Concord Hymn by Ralph Waldo Emerson

Concord Hymn, sometimes simply referred to as Hymn, references the famed, “shot heard round the world” marking the beginning of the American Revolutionary War on April 19, 1775. Emerson wrote it to be sung at the completion of the Concord Monument, dedicated on April 19, 1836. The poem was featured in Poems of American Patriotism (1922), edited by Brander Matthews.

By the rude bridge that arched the flood,
Their flag to April’s breeze unfurled,
Here once the embattled farmers stood,
And fired the shot heard round the world.
The foe long since in silence slept;
Alike the conqueror silent sleeps;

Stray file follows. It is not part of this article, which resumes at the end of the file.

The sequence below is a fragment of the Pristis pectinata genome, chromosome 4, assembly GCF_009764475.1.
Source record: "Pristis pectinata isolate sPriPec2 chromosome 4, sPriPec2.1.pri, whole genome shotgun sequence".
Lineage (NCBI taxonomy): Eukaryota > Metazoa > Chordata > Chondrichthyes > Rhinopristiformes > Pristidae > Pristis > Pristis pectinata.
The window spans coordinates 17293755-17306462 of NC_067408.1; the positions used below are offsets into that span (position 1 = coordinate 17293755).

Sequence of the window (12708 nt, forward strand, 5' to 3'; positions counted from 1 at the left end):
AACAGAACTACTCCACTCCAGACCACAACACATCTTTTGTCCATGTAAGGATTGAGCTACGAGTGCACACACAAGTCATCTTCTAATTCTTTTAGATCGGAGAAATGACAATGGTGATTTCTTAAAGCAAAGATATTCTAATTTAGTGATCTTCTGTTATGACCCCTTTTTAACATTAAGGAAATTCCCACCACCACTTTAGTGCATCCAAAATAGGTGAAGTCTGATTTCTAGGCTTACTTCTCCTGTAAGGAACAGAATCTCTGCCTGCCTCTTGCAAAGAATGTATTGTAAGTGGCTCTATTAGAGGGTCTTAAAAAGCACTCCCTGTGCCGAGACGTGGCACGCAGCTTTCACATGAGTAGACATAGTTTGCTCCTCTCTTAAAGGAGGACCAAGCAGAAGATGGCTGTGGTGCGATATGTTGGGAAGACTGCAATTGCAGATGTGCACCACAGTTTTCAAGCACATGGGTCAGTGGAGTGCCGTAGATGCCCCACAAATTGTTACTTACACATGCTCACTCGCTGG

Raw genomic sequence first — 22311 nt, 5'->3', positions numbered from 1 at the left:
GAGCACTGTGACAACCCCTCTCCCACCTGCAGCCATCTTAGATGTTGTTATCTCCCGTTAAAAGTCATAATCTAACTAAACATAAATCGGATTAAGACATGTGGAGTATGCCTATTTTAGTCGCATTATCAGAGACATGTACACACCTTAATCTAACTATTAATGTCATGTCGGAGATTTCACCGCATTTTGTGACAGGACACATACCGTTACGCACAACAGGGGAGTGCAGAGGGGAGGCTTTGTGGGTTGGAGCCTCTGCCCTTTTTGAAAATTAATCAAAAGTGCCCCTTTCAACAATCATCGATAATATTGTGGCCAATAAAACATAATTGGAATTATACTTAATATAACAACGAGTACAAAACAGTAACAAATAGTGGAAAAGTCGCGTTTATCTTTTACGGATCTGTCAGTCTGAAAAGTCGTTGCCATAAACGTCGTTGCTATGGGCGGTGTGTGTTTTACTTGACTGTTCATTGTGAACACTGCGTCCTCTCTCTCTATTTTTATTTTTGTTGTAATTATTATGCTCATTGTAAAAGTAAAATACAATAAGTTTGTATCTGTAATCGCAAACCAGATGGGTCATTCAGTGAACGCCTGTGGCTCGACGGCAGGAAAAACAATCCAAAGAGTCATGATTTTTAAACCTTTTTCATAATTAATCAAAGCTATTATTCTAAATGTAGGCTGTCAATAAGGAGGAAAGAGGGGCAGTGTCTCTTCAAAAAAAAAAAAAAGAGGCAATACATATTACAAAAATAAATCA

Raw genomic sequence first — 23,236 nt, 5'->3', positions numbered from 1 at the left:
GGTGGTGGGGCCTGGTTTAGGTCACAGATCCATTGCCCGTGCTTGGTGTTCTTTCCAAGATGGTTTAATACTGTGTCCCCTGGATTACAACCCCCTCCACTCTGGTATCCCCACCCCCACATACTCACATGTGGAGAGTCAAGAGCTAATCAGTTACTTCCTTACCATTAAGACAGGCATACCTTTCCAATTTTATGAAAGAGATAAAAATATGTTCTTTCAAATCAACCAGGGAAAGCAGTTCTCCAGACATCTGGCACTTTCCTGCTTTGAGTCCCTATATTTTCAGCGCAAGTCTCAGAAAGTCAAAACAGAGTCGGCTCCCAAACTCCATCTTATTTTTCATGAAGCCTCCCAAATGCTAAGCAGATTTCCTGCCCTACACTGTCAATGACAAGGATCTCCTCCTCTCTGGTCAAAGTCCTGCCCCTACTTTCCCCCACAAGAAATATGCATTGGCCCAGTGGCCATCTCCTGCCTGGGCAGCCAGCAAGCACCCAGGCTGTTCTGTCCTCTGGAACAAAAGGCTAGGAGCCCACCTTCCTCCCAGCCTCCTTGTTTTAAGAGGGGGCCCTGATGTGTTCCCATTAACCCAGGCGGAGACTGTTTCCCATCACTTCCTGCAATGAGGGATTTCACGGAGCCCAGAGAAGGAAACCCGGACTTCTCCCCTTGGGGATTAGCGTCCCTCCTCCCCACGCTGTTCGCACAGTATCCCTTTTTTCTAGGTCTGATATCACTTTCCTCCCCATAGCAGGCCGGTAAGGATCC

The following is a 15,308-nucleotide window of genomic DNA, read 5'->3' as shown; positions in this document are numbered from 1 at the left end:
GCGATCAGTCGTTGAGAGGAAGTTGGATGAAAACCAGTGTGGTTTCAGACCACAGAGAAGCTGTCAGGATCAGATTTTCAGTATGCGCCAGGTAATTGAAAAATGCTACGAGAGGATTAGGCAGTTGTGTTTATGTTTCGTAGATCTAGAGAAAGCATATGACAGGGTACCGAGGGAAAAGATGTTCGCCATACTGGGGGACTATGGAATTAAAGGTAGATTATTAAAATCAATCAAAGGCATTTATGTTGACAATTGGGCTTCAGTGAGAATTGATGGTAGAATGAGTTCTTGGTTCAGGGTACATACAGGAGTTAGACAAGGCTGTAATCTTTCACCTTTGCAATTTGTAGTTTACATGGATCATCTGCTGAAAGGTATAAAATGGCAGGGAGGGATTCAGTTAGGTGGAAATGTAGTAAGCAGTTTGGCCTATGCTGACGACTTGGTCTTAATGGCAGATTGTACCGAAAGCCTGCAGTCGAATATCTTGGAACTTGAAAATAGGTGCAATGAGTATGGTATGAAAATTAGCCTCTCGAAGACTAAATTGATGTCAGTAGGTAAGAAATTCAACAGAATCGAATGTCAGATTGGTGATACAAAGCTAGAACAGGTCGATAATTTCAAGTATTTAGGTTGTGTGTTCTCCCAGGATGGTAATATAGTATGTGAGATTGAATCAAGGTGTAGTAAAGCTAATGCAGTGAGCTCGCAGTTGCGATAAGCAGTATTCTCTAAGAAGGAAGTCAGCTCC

And Time the ruined bridge has swept
Down the dark stream which seaward creeps.
On this green bank, by this soft stream,
We set to-day a votive stone;
That memory may their deed redeem,
When, like our sires, our sons are gone.
Spirit, that made those heroes dare
To die, or leave their children free,
Bid Time and Nature gently spare
The shaft we raise to them and thee.


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